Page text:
Cody1991 on July 30, 2009 at 12:49 PM

Those of you who did not protest when “quality of life” arguments were used to justify abortion – now those same standards will be applied to you. How does it make you feel?

How will qaly be calculated for two men facing an identical serious medical situation who are are identical in age and health, but one has a PhD from Harvard and the other is a high school drop out?

ksm on July 30, 2009 at 12:51 PM

No words…..just no words can describe the visceral anger I felt as I read this. How DARE these bastards…..I make the decisions regarding what constitutes “Quality” in my life.

Fighton03 on July 30, 2009 at 12:56 PM

…once it’s ripped away from us…

…we roll up our sleeves, load our guns, and go to war.

LimeyGeek on July 30, 2009 at 12:56 PM

LimeyGeek on July 30, 2009 at 12:56 PM

You’re in TX, aren’t you? I’m thinking of relocating there. If BO manages a second term, the best places to live will probably be TX or AK. :))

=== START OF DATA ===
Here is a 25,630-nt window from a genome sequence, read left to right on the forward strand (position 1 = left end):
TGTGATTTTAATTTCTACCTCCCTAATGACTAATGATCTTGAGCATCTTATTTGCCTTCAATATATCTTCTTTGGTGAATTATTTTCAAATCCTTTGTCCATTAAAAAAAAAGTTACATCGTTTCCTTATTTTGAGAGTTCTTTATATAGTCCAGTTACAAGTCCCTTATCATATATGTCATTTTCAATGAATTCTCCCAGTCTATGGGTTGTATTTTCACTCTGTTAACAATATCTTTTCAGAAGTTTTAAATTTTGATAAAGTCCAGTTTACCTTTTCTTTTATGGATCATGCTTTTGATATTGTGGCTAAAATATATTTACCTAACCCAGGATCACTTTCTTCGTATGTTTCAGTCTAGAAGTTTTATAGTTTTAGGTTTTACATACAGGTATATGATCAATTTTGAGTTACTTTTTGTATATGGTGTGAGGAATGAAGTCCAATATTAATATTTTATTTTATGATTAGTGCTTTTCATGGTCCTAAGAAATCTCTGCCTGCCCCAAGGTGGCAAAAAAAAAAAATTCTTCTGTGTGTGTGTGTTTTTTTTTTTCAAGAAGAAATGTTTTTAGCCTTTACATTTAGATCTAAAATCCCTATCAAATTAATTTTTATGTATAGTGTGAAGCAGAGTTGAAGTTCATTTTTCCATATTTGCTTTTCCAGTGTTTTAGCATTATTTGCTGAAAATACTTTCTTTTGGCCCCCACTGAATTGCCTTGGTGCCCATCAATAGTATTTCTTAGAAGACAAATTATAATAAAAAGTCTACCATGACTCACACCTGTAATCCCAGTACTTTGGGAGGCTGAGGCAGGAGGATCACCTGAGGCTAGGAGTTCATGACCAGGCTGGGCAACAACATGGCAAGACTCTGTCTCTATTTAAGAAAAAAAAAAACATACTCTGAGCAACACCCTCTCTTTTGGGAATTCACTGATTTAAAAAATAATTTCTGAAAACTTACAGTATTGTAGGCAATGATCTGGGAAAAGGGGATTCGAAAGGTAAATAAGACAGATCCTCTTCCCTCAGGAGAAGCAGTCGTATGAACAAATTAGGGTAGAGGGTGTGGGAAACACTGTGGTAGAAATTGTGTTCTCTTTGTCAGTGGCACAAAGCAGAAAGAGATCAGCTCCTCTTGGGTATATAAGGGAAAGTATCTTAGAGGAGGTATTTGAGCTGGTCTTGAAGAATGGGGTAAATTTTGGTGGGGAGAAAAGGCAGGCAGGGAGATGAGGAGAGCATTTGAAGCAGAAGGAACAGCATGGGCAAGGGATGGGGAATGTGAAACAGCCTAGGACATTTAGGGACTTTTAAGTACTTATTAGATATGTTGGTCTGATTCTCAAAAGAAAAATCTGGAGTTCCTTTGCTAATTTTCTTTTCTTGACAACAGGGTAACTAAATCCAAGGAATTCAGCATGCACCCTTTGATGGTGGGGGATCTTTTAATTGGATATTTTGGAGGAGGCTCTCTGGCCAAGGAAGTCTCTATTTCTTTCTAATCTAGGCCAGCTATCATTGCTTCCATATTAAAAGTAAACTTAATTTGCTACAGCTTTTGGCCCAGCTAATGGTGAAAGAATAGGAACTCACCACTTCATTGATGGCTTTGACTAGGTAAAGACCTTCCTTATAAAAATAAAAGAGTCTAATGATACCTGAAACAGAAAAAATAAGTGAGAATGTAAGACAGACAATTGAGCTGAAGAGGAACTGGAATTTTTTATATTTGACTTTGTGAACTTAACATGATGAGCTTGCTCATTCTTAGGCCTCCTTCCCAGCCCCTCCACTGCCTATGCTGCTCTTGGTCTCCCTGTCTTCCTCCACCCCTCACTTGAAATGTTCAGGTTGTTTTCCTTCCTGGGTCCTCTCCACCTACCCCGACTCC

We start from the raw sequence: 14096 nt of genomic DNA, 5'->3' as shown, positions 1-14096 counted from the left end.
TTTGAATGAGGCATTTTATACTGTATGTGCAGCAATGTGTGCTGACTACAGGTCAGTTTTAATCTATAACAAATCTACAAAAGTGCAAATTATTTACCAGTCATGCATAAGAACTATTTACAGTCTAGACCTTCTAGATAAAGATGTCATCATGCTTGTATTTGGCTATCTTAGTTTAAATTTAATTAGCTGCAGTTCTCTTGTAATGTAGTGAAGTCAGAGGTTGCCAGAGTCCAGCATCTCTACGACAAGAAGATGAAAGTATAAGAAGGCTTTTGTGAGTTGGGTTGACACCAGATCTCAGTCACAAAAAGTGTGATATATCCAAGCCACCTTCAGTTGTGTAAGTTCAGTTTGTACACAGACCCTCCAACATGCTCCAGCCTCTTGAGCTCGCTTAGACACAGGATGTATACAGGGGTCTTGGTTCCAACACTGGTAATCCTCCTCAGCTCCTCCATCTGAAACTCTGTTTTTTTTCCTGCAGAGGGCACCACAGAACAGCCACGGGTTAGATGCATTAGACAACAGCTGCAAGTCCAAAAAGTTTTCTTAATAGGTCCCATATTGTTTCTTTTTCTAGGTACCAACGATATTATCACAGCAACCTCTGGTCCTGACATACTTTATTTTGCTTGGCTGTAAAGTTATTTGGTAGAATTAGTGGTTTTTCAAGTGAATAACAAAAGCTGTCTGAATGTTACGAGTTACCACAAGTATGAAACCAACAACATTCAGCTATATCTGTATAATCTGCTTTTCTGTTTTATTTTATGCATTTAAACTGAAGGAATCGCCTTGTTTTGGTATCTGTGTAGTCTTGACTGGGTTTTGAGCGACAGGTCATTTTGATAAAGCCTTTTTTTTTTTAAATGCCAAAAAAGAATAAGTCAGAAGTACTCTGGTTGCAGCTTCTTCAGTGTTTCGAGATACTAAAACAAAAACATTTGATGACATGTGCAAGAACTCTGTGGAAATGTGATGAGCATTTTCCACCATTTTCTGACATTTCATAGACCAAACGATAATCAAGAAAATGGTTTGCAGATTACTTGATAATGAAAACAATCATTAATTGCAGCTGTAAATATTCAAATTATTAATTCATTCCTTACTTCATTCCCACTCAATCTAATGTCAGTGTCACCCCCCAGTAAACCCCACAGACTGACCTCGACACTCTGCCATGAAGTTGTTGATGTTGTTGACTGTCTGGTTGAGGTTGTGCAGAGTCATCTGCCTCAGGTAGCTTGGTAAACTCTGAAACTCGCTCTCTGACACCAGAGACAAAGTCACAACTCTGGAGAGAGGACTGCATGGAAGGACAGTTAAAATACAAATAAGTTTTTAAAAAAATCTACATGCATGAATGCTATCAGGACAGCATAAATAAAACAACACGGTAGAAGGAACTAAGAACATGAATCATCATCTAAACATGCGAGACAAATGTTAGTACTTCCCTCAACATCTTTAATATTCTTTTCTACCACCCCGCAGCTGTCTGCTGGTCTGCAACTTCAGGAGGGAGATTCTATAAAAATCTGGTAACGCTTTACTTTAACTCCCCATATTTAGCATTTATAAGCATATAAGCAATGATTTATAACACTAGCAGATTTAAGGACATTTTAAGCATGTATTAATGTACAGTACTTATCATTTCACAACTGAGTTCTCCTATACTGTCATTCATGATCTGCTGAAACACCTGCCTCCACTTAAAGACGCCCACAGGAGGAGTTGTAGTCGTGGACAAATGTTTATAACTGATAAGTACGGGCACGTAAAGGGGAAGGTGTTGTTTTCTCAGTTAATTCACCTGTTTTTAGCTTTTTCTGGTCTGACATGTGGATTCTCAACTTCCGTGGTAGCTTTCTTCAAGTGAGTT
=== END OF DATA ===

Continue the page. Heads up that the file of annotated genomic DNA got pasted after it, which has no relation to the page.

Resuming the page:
Cody1991 on July 30, 2009 at 1:00 PM

Golden Banana

LimeyGeek on July 30, 2009 at 12:47 PM

I’m old, and no geek. What does a strip club have to do with statistics?

OldEnglish on July 30, 2009 at 1:03 PM

I’m telling you, there is an ideology behind this QALY……..

Seven Percent Solution on July 30, 2009 at 1:04 PM

Cody1991 on July 30, 2009 at 1:00 PM

Not Texas (a wee bit NE)….but I’ve got my eyes fixed on the Lonestar State.

LimeyGeek on July 30, 2009 at 1:04 PM

I agree that the decision should be between the patient and the doctor. However, they are doctors, not psychics, so they don’t always know how things are going to turn out. It has certainly been my experience that, to cover themselves from lawsuits, they always give the most pessimistic outlook.

I am pretty sure that the most pessimistic of the pessimists will be in charge of QUAL.

Lily on July 30, 2009 at 12:30 PM